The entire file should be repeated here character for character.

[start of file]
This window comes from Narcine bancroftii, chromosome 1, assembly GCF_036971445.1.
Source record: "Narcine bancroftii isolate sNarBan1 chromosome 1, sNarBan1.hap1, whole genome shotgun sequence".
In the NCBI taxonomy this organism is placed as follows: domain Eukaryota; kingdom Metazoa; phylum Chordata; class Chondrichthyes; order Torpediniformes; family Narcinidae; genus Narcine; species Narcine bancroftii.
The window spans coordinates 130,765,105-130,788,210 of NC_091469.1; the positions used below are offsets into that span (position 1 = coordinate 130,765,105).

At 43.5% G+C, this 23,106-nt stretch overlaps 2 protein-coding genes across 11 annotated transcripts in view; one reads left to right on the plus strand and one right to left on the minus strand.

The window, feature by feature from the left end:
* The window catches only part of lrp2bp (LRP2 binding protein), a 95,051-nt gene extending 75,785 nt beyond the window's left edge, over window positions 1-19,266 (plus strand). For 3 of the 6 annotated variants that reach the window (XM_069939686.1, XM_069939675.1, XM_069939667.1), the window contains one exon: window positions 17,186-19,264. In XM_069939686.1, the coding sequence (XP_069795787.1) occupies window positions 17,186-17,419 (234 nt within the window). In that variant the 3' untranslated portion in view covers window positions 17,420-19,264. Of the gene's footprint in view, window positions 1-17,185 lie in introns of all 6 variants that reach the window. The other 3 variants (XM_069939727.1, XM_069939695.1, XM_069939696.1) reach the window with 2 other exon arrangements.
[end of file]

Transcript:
This window comes from Narcine bancroftii, chromosome 1, assembly GCF_036971445.1.
Source record: "Narcine bancroftii isolate sNarBan1 chromosome 1, sNarBan1.hap1, whole genome shotgun sequence".
In the NCBI taxonomy this organism is placed as follows: domain Eukaryota; kingdom Metazoa; phylum Chordata; class Chondrichthyes; order Torpediniformes; family Narcinidae; genus Narcine; species Narcine bancroftii.
The window spans coordinates 130,765,105-130,788,210 of NC_091469.1; the positions used below are offsets into that span (position 1 = coordinate 130,765,105).

At 43.5% G+C, this 23,106-nt stretch overlaps 2 protein-coding genes across 11 annotated transcripts in view; one reads left to right on the plus strand and one right to left on the minus strand.

The window, feature by feature from the left end:
* The window catches only part of lrp2bp (LRP2 binding protein), a 95,051-nt gene extending 75,785 nt beyond the window's left edge, over window positions 1-19,266 (plus strand). For 3 of the 6 annotated variants that reach the window (XM_069939686.1, XM_069939675.1, XM_069939667.1), the window contains one exon: window positions 17,186-19,264. In XM_069939686.1, the coding sequence (XP_069795787.1) occupies window positions 17,186-17,419 (234 nt within the window). In that variant the 3' untranslated portion in view covers window positions 17,420-19,264. Of the gene's footprint in view, window positions 1-17,185 lie in introns of all 6 variants that reach the window. The other 3 variants (XM_069939727.1, XM_069939695.1, XM_069939696.1) reach the window with 2 other exon arrangements.